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To accompany our storyThe Complicated Truth About Children and Drowning,” the Colin’s Hope Foundation provided these tips for safe swimming:

Ensure Constant Visual Supervision

Implement a plan before going swimming. Pass a necklace, hat, or other item to a new supervising adult after a set interval of time (Colin’s Hope provides wristbands). The adult pledges not to take his or her eyes off the pool during that time, meaning that use of a phone should be for emergencies only. This person should be present in addition to the lifeguard and be aware that drowning happens silently and quickly.

Learn To Swim

This goes for both kids and adults. When kids ages 1 to 4 get formal swimming lessons, the risk of drowning decreases 88 percent.

Wear Life Jackets

This applies to weak swimmers and non-swimmers near any body of water.

Put Barrier Fence Between Children And The Water

Correctly secure pools, hot tubs, and spas.

Safety Begins At Home

Domestic hazards include bathtubs, kiddie pools, toilets, sinks, buckets, washing machines, ice chests, open fish tanks, and water-based plants, in addition to pools and hot tubs.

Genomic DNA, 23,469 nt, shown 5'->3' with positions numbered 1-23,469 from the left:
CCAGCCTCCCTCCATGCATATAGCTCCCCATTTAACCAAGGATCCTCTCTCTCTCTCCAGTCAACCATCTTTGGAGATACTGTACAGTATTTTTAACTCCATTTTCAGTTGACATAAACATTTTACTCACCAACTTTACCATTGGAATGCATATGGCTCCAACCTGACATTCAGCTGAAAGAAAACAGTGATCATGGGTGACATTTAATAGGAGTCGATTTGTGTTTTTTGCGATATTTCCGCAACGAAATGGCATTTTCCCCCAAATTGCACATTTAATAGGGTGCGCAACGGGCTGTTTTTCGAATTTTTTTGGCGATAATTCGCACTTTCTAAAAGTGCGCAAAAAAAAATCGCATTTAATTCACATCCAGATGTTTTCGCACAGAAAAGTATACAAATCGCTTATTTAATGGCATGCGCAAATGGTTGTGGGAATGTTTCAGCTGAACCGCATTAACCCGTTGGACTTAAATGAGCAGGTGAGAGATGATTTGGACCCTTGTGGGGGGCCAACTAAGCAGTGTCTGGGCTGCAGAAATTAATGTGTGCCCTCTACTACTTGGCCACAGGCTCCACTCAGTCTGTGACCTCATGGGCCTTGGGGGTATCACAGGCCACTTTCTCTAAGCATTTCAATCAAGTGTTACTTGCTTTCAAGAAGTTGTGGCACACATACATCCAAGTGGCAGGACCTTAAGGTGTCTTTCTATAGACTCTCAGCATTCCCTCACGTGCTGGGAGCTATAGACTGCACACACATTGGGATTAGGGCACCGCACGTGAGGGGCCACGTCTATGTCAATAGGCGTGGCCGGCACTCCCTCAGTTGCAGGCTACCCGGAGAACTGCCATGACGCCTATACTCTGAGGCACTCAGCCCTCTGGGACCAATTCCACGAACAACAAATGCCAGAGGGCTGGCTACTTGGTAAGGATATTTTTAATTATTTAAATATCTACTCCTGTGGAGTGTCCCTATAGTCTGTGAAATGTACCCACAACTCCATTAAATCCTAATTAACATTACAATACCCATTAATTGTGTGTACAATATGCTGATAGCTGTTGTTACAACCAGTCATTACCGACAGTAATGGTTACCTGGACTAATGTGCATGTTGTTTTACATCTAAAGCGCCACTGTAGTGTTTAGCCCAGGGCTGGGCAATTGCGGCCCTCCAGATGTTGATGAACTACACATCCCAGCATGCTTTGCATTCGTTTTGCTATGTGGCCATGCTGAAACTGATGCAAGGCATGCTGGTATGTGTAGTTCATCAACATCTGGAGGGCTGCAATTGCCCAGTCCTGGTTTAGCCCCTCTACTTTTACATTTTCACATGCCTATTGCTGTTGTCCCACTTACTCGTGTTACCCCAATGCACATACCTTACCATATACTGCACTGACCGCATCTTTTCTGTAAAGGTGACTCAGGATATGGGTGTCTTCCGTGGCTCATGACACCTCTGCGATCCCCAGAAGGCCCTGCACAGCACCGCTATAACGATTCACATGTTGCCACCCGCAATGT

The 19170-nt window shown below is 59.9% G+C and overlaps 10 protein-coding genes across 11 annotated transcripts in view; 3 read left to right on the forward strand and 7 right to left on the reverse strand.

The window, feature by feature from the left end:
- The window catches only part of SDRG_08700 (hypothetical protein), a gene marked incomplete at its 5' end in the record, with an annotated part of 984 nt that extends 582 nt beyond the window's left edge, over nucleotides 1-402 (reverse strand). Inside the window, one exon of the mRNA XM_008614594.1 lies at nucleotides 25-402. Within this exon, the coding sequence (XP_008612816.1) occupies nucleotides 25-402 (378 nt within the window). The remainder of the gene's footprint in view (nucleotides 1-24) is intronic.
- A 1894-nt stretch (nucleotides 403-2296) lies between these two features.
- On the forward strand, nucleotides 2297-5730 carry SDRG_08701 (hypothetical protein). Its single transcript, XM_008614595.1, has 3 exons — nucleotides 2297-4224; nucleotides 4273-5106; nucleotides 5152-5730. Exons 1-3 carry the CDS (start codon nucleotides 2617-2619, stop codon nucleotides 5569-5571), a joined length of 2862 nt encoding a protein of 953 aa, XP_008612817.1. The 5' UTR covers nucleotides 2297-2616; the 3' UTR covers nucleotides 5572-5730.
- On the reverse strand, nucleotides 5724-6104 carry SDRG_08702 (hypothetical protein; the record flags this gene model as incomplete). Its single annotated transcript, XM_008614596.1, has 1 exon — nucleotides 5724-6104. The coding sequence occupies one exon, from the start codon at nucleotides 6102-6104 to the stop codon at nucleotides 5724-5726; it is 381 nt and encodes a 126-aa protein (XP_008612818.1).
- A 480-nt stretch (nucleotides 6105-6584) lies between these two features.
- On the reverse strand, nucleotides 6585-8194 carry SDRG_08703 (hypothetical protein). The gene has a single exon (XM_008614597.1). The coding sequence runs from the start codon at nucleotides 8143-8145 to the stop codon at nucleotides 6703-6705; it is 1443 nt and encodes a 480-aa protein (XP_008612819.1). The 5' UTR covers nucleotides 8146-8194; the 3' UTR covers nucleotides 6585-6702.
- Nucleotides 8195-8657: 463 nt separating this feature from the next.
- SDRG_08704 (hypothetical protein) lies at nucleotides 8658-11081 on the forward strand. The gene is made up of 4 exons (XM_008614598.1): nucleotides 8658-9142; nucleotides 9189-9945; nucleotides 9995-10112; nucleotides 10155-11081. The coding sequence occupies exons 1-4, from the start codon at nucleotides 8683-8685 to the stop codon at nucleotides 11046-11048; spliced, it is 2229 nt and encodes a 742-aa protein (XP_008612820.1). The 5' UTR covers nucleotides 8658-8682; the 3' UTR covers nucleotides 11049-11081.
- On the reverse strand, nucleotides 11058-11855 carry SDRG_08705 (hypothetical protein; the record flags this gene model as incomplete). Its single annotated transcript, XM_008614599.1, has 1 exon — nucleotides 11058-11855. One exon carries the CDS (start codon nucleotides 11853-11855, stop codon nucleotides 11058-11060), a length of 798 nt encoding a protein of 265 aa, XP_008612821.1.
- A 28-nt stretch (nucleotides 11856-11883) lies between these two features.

Always Suspect The Water

If a child goes missing for any reason, check the water before looking anywhere else.

Practice Drain Safety

A defective or out-of-date pool, hot tub, or spa drain cover may trap a swimmer’s hair, jewelry, clothing, or extremities. Teach children about drain hazards and know the location of the shut-off switch.

Be Safer In Open Water

Oceans, lakes, rivers, ponds, and other bodies of water bring additional risks, including opaque water and currents. Always swim with a buddy and under the supervision of a lifeguard if possible, and always wear a lifejacket.

Know Drowning CPR

When administering CPR to a drowning victim, both compressions and breaths are necessary. 

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